There is a need to have a paradigm shift in approach to patients who are terminally ill with incurable ailments. They are in terrible pain and isolation due to cancer, AIDS, paralysis, renal failure or other prolonged, debilitating diseases. Once the doctors/hospitals conclude that the patient is in terminal stages and is not bound to survive for long the efforts to cure the patient through medicine/surgery should be given a go by. This will limit the role of a doctor to palliative care i e to minimize his pain and misery and not to prolong his life. However ‘it does not mean to leave him alone without support and medical care.’ The need is to give him good food, good nursing care, affection of the kith and kin and to make him pain-free and comfortable. As of now such centres are few in number and lack the spirit of care with compassion and affection. Most physicians have traditionally concentrated on trying to cure patients till the last breath even when it entails huge cost and there is no hope of recovery. This approach is defective and should give way to palliative care.
What is Palliative care?
Medications and treatments are said to have a palliative effect if they relieve symptoms without having a curative effect on the underlying disease or cause. This can include treating nausea related to chemotherapy or something as simple as morphine to treat the pain of broken leg or ibuprofen to treat aching related to an influenza (flu) infection. However,here we will discuss palliative care in relation to terminal ailments only.
Palliative care treats people suffering from serious and chronic illnesses such as cancer, cardiac disease such as congestive heart failure (CHF), chronic obstructive pulmonary disease (COPD), kidney failure, Alzheimer’s, Parkinson’s, Amyotrophic Lateral Sclerosis (ALS) and many more. It is different from care to cure your illness, called curative treatment. Palliative care focuses on improving quality of life—not just in your body, but also in your mind and spirit. You may feel lonely, angry, scared, or sad. You may feel that your treatment is doing more harm than good and your kin has abdicated its responsibility. Palliative care can help reduce pain or side effects. Palliative care may help you and your loved ones better understand your illness, talk more openly about your feelings, or decide what treatment you want or do not want. Palliative care focuses on symptoms such as pain, shortness of breath, fatigue, constipation, nausea, loss of appetite, difficulty sleeping and depression. It also helps you gain the strength to carry on with daily life.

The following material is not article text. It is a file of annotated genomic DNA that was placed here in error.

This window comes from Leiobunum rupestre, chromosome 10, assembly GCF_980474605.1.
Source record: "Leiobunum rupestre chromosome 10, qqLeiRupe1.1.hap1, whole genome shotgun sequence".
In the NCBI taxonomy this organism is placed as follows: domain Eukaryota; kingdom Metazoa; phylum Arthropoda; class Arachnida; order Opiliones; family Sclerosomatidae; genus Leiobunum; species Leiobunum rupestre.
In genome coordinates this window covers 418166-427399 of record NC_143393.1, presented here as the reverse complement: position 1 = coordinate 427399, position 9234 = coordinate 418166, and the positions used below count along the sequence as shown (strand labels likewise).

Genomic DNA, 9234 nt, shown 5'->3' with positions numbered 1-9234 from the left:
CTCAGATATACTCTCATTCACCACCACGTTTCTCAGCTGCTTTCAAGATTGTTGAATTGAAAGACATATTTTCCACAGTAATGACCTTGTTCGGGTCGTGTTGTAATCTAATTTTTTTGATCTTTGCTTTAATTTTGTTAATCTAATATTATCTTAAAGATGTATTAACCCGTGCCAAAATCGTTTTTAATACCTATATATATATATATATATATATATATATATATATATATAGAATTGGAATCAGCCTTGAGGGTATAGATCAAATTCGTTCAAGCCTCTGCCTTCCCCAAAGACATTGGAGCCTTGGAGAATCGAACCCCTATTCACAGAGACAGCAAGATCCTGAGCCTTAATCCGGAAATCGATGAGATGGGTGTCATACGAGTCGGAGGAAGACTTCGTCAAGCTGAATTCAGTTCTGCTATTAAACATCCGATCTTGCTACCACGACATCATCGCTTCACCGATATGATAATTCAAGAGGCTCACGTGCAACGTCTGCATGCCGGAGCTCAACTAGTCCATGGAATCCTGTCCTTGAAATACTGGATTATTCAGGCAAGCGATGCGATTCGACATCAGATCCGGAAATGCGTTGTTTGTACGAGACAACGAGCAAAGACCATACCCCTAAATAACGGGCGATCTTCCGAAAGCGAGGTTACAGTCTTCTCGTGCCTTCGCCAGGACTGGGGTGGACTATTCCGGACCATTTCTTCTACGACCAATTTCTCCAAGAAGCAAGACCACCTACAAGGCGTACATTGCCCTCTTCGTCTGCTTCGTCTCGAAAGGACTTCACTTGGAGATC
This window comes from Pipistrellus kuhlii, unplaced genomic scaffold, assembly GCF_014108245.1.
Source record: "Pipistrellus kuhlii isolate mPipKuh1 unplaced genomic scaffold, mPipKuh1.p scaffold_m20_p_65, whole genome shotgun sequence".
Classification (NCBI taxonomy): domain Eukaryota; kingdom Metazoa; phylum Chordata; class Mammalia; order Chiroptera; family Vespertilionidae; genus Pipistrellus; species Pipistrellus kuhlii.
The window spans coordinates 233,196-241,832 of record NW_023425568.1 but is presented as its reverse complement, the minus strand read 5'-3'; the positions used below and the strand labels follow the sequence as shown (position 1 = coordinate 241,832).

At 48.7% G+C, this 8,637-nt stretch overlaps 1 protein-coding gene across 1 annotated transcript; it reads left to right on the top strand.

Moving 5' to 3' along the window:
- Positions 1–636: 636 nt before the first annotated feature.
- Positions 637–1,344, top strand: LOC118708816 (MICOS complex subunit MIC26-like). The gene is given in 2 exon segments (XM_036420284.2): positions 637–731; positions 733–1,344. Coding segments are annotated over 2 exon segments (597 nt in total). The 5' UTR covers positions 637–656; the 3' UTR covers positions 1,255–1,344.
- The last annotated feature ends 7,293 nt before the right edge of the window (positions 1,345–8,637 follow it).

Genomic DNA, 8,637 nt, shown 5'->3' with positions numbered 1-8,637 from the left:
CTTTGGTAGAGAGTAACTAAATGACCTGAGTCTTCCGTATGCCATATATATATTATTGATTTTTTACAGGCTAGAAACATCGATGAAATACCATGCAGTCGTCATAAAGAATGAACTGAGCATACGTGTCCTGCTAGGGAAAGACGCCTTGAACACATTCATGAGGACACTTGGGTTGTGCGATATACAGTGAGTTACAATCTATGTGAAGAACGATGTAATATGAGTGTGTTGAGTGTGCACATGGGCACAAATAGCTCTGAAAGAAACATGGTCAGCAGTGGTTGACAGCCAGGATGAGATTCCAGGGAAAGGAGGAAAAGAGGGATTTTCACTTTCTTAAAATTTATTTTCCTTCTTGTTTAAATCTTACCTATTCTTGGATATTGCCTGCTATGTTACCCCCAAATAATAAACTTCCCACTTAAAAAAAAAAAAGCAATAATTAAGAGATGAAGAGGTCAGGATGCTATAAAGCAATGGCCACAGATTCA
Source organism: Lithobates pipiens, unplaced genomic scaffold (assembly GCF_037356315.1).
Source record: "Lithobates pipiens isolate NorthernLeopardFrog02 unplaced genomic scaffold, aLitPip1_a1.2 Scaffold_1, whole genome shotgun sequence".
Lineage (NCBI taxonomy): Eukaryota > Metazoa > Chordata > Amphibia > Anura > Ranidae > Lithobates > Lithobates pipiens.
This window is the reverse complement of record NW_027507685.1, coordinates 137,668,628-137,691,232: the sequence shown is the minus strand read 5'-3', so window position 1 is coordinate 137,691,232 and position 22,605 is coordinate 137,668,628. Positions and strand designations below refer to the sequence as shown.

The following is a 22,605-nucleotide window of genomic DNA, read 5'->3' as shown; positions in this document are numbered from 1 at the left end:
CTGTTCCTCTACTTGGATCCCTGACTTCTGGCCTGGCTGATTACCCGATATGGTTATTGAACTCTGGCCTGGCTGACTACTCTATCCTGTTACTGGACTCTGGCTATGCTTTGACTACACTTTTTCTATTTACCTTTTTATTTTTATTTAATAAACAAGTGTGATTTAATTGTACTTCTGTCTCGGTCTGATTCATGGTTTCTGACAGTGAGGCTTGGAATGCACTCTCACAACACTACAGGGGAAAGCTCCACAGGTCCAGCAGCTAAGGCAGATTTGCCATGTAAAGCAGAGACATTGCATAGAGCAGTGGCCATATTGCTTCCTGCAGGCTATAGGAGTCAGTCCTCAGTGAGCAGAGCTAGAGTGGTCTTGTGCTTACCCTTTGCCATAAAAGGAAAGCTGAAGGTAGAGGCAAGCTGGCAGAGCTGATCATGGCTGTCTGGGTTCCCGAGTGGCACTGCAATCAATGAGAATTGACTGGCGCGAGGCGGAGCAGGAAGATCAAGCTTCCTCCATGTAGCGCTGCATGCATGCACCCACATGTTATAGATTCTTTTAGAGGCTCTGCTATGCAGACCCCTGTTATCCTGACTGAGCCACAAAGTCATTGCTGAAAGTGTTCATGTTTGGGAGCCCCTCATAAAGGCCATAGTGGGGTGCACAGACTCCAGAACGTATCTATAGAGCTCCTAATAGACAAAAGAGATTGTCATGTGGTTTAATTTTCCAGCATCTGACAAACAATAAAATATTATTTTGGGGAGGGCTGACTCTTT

What is hospice?
Hospice is a centre of care involving palliation without curative intent. Usually, it is used for people with no further options for curing their disease or in people who have decided not to pursue further options that are arduous, likely to cause more symptoms, and not likely to succeed. Hospice care under the Medicare Hospice Benefit requires that two physicians certify that a patient has less than six months to live if the disease follows its usual course. This does not mean, though, that if a patient is still living after six months in hospice he or she will be discharged from the service.
What the terminally ill patients may request?
“Haven’t slept for months. I can’t lie down in any position. The pain is killing me. I want to sleep for just one day without the pain bothering me. Please do something, doctor.” “No, you need not suffer any pain. You have every right to feel better,” says the doctor, prescribing injection morphine. Here the doctors’ patience and humane approach, besides energy to bear the patients’ misery is the greatest need. Use of expensive medicines/investigations/surgery is not the need at this stage. In fact national resources should not be wasted on this category of patients. An emotional comfort and confidence in the care-givers is certainly required. Instead of a hospital such patients need services of a good hospice. Putting huge financial burden in the mirage of a cure by treatments that push the already poor family to deep-debt ridden status is a kind of destruction of families in the name of healthcare is cruel and almost criminal. Palliative care is can make a difference to such people, and it will transform healthcare.”
Can you get morphine easily for palliative care?
No, not present. Once the amended Act is implemented, the licensing procedure for obtaining and storing morphine will become simple. The amendment essentially scraps the long list of licenses, which currently varies from state to state, that drug makers and hospitals are required to obtain in order to produce and store morphine. Regulatory barriers are not the only barriers to access to pain relief. I would say attitudes and lack of knowledge among medical professionals is the biggest barrier.”
Government hospitals should have doctors and nurses with training in pain management and the hospitals should have morphine and other essential narcotic drugs. Then there also has to be psycho-social support. A patient expressed the hope, “when I go, I will not be shut up in an intensive care unit, but instead have someone who cares for me sitting beside me, holding my hand. It would be the ultimate cruelty if I have to die in an intensive care unit with tubes in every orifice and masked creatures working around me in impersonal manner. If I were to get disoriented and delirious, my hands and feet may be tied up. I am looking for a world where this kind of cruelty does not happen anymore. I hope for a world where healthcare is delivered with compassion and empathy, even till the last breath.”